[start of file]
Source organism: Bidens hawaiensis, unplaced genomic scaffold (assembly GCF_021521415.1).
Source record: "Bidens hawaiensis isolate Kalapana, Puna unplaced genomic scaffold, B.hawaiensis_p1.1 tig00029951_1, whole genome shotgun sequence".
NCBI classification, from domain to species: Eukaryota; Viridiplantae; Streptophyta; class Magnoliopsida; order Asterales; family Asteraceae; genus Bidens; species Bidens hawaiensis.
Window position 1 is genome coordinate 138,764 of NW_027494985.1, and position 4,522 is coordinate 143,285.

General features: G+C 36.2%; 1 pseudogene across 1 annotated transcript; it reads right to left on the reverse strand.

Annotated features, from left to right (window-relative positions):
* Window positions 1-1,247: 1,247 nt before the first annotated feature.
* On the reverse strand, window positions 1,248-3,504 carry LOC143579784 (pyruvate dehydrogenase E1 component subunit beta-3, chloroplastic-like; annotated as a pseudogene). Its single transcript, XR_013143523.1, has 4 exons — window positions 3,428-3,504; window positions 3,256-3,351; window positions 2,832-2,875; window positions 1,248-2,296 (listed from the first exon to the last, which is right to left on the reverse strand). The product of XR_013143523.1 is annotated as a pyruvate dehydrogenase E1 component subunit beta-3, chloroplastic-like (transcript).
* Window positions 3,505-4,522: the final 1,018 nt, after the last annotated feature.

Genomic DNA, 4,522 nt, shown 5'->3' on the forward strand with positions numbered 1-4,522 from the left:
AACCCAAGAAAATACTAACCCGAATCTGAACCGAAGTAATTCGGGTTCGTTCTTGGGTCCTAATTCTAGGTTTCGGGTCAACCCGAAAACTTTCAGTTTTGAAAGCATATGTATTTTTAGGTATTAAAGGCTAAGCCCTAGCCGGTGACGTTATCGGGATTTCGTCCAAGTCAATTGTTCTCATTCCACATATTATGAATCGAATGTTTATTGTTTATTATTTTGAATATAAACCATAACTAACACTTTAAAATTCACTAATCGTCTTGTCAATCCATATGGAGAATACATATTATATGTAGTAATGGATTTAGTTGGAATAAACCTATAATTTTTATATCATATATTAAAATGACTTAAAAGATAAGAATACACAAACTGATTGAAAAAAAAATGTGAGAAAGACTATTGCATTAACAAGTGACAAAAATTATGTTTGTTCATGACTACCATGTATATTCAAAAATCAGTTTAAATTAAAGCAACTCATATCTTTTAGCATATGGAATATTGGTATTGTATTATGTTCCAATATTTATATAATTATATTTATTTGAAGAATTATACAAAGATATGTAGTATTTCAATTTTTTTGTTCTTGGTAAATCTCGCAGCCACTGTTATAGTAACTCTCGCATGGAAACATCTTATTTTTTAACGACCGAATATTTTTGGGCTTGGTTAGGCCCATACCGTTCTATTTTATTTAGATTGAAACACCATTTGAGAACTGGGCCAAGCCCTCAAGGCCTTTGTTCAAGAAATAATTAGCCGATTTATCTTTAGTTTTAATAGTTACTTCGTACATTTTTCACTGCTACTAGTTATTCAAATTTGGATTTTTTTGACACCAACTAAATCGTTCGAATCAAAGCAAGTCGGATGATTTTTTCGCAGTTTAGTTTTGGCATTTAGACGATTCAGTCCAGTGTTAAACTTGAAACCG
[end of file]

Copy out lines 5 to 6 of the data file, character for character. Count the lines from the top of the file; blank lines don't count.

General features: G+C 36.2%; 1 pseudogene across 1 annotated transcript; it reads right to left on the reverse strand.

Annotated features, from left to right (window-relative positions):